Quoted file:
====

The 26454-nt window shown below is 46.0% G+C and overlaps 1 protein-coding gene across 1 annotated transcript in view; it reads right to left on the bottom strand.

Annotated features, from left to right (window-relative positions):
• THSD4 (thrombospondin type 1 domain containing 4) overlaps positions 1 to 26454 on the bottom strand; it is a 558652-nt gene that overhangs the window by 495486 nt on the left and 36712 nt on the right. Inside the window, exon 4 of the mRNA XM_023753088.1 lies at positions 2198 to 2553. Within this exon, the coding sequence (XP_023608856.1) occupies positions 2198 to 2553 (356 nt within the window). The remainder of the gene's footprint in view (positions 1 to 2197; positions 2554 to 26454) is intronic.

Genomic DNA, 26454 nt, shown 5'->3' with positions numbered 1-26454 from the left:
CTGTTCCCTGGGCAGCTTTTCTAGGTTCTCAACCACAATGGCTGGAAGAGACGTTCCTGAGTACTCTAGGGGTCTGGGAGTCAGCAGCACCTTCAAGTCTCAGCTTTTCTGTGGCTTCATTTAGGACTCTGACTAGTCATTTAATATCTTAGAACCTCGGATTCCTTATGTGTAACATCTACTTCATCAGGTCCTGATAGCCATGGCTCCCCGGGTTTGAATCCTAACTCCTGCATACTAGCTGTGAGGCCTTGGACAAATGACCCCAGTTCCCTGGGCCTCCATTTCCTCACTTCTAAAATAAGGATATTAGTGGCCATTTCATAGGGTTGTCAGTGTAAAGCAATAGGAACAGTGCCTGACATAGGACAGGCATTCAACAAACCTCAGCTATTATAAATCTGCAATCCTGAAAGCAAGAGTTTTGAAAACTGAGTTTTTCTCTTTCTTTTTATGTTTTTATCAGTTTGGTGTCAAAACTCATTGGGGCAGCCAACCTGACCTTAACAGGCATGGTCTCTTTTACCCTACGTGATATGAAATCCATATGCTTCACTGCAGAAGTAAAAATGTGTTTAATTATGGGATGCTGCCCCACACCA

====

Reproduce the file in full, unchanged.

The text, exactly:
The 26454-nt window shown below is 46.0% G+C and overlaps 1 protein-coding gene across 1 annotated transcript in view; it reads right to left on the bottom strand.

Annotated features, from left to right (window-relative positions):
• THSD4 (thrombospondin type 1 domain containing 4) overlaps positions 1 to 26454 on the bottom strand; it is a 558652-nt gene that overhangs the window by 495486 nt on the left and 36712 nt on the right. Inside the window, exon 4 of the mRNA XM_023753088.1 lies at positions 2198 to 2553. Within this exon, the coding sequence (XP_023608856.1) occupies positions 2198 to 2553 (356 nt within the window). The remainder of the gene's footprint in view (positions 1 to 2197; positions 2554 to 26454) is intronic.

Genomic DNA, 26454 nt, shown 5'->3' with positions numbered 1-26454 from the left:
CTGTTCCCTGGGCAGCTTTTCTAGGTTCTCAACCACAATGGCTGGAAGAGACGTTCCTGAGTACTCTAGGGGTCTGGGAGTCAGCAGCACCTTCAAGTCTCAGCTTTTCTGTGGCTTCATTTAGGACTCTGACTAGTCATTTAATATCTTAGAACCTCGGATTCCTTATGTGTAACATCTACTTCATCAGGTCCTGATAGCCATGGCTCCCCGGGTTTGAATCCTAACTCCTGCATACTAGCTGTGAGGCCTTGGACAAATGACCCCAGTTCCCTGGGCCTCCATTTCCTCACTTCTAAAATAAGGATATTAGTGGCCATTTCATAGGGTTGTCAGTGTAAAGCAATAGGAACAGTGCCTGACATAGGACAGGCATTCAACAAACCTCAGCTATTATAAATCTGCAATCCTGAAAGCAAGAGTTTTGAAAACTGAGTTTTTCTCTTTCTTTTTATGTTTTTATCAGTTTGGTGTCAAAACTCATTGGGGCAGCCAACCTGACCTTAACAGGCATGGTCTCTTTTACCCTACGTGATATGAAATCCATATGCTTCACTGCAGAAGTAAAAATGTGTTTAATTATGGGATGCTGCCCCACACCA